thumbnail image

Figure 6. Effect of combination treatment on protein levels of HER2 and some of its major downstream signaling targets. Protein from lysates (100 μg) was resolved on 7.5% (HER2), 10% (Akt, P-Akt, actin) or 12% (cyclin D1, p27, p21) SDS-PAGE and analyzed by Western blotting.

Download figure to PowerPoint

The PI-3K–Akt pathway, but not the MAPK pathway, controls the level of p27Kip1 in HER2-overexpressing cells.49 PI-3K-mediated activation of the serine/threonine kinase Akt is also implicated in the resistance to apoptosis of HER2-overexpressing cells. Akt kinase is activated via PI-3K by phosphorylation of Thr308 and Ser.47350 Immunoblotting using anti-phospho Ser473–Akt indicates that both cell lines contain Akt in an active form (Fig. 6), as previously reported.51 Akt inactivation correlated with the extent of HCT-mediated loss of HER2 from the plasma membrane. Thus, receptor downregulation induced by addition of CQ resulted in a decrease of residual Akt phosphorylation from 70% to 40.2% in BT474 cells and from 34.3% to 17.7% in SKBr3 cells continuously incubated with HCT. Addition of CQ also prevented the increase in Akt activity in cells pretreated with HCT. This was reflected by the marked suppression of Akt phosphorylation from 125% to 65.8% in BT474 cells and from 125% to 70.2% in SKBr3 cells. The decline in Akt activity was not due to a change in the total Akt protein level (Fig. 6). Notably, levels of Akt inactivation mirrored levels of p27Kip1 upregulation in the different treatments, thus confirming its key role in cell proliferation. The inactivation of Akt might also be partly responsible for the sought increase in apoptosis at the expense of G1 arrest during the combination treatment, although the cells remained considerably resistant to apoptosis. The constant level of p21Waf1 throughout the treatment (Fig. 6) might explain the preservation of viability, as previously suggested.52 Continuous incubation of BT474 cells for 72 hr with HCT in the presence of CQ yielded a major fragment, with an electrophoretic mobility of approximately 160 kDa in addition to the 185 kDa HER2 band (Fig. 6). Incubation with HCT alone, CQ or combinations of RTX and CQ did not generate the band with the lower electrophoretic mobility. The 160 kDa comigrating band was not phosphorylated and was not the result of partial proteosome-mediated degradation of mature, plasma membrane–localized HER2 since coincubation with 1 μM MG132, the irreversible proteosome inhibitor, failed to inhibit or attenuate its level (data not shown). Therefore, we assume that the lower m.w. and the lack of phosphotyrosine content could represent an incompletely glycosylated nascent HER2 protein.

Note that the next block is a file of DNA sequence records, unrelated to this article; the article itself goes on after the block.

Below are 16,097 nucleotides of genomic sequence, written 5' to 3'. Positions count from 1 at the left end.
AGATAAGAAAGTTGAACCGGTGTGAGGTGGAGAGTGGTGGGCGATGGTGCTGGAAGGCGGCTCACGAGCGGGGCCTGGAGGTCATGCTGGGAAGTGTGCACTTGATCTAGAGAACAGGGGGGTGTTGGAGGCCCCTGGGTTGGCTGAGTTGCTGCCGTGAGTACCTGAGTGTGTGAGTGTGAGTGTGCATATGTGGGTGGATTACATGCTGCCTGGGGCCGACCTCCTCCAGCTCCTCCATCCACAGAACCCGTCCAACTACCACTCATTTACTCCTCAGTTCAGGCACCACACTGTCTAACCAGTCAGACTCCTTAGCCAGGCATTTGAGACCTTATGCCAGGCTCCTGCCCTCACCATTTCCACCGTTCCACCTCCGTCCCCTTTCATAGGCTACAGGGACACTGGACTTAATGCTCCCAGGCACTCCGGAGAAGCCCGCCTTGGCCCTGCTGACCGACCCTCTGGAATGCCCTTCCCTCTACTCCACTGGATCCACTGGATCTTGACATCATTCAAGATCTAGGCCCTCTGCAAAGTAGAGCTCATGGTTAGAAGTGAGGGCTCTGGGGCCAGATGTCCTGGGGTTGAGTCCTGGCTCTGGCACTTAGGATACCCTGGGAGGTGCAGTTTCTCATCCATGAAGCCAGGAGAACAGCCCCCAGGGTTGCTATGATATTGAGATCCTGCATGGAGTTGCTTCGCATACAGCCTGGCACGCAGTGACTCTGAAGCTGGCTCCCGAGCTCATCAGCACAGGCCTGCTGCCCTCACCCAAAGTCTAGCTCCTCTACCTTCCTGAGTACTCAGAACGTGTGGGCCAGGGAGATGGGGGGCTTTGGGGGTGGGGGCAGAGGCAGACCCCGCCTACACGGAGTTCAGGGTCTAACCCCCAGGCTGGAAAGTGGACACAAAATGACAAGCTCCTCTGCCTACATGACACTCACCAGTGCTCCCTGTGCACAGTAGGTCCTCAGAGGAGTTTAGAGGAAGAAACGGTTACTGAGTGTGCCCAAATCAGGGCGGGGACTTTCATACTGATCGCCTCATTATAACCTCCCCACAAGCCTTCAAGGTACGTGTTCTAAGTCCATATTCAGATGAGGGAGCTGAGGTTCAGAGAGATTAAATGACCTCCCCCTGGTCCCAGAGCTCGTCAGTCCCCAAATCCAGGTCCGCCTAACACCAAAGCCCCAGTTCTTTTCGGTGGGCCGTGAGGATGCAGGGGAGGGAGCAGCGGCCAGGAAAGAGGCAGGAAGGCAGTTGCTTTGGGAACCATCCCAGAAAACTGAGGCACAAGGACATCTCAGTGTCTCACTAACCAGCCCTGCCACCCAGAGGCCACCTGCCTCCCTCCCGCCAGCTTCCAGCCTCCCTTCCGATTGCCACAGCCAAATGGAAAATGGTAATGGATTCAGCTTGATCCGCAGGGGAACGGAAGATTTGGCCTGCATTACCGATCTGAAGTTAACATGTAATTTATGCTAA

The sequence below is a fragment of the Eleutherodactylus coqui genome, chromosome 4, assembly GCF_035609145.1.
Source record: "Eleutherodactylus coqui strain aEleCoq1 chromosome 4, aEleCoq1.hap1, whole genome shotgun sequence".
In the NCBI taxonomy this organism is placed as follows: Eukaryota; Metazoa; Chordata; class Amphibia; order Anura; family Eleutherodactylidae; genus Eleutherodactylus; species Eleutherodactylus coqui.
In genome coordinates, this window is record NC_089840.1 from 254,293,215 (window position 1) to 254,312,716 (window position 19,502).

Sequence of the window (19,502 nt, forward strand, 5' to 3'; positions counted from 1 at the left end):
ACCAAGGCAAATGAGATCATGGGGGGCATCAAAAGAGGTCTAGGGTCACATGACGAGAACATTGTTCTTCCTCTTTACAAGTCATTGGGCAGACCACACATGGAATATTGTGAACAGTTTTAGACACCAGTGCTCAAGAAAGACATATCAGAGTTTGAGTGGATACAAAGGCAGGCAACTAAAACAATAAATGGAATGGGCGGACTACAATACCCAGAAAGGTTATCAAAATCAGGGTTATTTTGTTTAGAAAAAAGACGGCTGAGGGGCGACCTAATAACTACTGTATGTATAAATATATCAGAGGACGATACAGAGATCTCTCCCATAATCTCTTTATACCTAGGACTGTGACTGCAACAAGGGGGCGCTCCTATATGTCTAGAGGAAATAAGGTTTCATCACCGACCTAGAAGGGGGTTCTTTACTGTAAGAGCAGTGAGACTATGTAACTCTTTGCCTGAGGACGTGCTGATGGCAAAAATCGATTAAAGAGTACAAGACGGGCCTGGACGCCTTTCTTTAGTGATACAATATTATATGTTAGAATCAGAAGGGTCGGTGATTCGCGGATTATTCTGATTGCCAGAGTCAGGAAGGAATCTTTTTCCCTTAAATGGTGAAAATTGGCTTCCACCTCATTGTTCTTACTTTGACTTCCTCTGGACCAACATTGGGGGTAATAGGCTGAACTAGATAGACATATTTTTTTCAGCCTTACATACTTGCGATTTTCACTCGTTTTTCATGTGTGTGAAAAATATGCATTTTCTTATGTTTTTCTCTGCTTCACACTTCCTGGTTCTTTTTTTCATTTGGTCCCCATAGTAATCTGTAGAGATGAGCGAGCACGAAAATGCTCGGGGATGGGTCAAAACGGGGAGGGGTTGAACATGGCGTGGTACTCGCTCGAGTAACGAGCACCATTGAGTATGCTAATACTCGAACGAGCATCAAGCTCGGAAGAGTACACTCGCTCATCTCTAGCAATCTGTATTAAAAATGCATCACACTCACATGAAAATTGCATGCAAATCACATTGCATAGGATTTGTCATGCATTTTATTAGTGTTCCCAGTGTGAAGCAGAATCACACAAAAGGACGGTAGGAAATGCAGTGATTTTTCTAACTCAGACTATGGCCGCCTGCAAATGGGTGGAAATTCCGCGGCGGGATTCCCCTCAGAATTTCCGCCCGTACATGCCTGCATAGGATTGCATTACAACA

p27Kip1 is a binding partner of the cyclin E–Cdk2 complex that is capable of inhibiting its catalytic activity.53 Therefore, we next investigated the kinase activity of Cdk2 and its cyclin partner, cyclin E. Cdk2 and cyclin E were immunoprecipitated from cell lysates and analyzed for catalytic activity in vitro using histone H1 as a substrate. While high levels of Cdk2-associated kinase activity were present in control as well as in untreated cells, this activity was additionally decreased in immunoprecipitates from combination treatment (Fig. 7). The inactivity of Cdk2–cyclin E complexes is consistent with the observed increase in p27Kip1 levels. Collectively, these data indicate that the potentiation of G1 arrest induced by HCT in HER2-overexpressing cells is mediated by the sustained upregulation of p27Kip1 and inactivation of Cdk2-associated kinase activity.

thumbnail image

Figure 7. In vitro kinase assays of Cdk2 and cyclin E. Cdk2 and cyclin E were immunoprecipitated from whole-cell lysates (400 μg protein/sample). One-half of the immunoprecipitate was used to determine the relative kinase activity of Cdk2 or cyclin E using histone H1 as a substrate in the presence of [γ-32P] ATP (top). The other half of the immunoprecipitate was used to detect Cdk2 or cyclin E protein by Western blotting (WB) (bottom). Graphs represent kinase activity of each sample relative to that of the untreated sample, normalized to the amount of Cdk2 or cyclin E protein in the immunoprecipitate. Levels of radioactively phosphorylated histone H1 and of the immunoprecipitated protein were quantified by densitometry.